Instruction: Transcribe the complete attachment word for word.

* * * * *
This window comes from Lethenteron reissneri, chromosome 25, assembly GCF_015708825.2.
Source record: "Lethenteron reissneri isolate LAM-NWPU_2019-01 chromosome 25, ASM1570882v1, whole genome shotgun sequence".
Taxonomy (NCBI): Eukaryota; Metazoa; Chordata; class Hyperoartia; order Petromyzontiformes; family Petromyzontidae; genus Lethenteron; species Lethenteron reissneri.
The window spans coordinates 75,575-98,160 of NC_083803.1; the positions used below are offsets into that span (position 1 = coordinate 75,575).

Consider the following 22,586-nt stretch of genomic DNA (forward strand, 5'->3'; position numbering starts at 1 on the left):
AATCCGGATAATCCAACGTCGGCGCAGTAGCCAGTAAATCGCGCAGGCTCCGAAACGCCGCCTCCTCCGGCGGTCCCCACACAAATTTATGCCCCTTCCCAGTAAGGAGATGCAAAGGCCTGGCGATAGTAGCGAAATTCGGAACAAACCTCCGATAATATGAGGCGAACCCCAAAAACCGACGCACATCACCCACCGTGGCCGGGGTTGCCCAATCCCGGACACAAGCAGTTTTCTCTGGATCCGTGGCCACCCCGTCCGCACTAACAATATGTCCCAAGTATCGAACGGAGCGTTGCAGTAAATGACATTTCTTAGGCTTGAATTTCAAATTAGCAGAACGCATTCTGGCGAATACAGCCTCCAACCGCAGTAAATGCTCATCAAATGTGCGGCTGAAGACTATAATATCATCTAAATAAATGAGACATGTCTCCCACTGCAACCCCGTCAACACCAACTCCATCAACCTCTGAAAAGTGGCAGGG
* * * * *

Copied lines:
This window comes from Lethenteron reissneri, chromosome 25, assembly GCF_015708825.2.
Source record: "Lethenteron reissneri isolate LAM-NWPU_2019-01 chromosome 25, ASM1570882v1, whole genome shotgun sequence".
Taxonomy (NCBI): Eukaryota; Metazoa; Chordata; class Hyperoartia; order Petromyzontiformes; family Petromyzontidae; genus Lethenteron; species Lethenteron reissneri.
The window spans coordinates 75,575-98,160 of NC_083803.1; the positions used below are offsets into that span (position 1 = coordinate 75,575).

Consider the following 22,586-nt stretch of genomic DNA (forward strand, 5'->3'; position numbering starts at 1 on the left):
AATCCGGATAATCCAACGTCGGCGCAGTAGCCAGTAAATCGCGCAGGCTCCGAAACGCCGCCTCCTCCGGCGGTCCCCACACAAATTTATGCCCCTTCCCAGTAAGGAGATGCAAAGGCCTGGCGATAGTAGCGAAATTCGGAACAAACCTCCGATAATATGAGGCGAACCCCAAAAACCGACGCACATCACCCACCGTGGCCGGGGTTGCCCAATCCCGGACACAAGCAGTTTTCTCTGGATCCGTGGCCACCCCGTCCGCACTAACAATATGTCCCAAGTATCGAACGGAGCGTTGCAGTAAATGACATTTCTTAGGCTTGAATTTCAAATTAGCAGAACGCATTCTGGCGAATACAGCCTCCAACCGCAGTAAATGCTCATCAAATGTGCGGCTGAAGACTATAATATCATCTAAATAAATGAGACATGTCTCCCACTGCAACCCCGTCAACACCAACTCCATCAACCTCTGAAAAGTGGCAGGG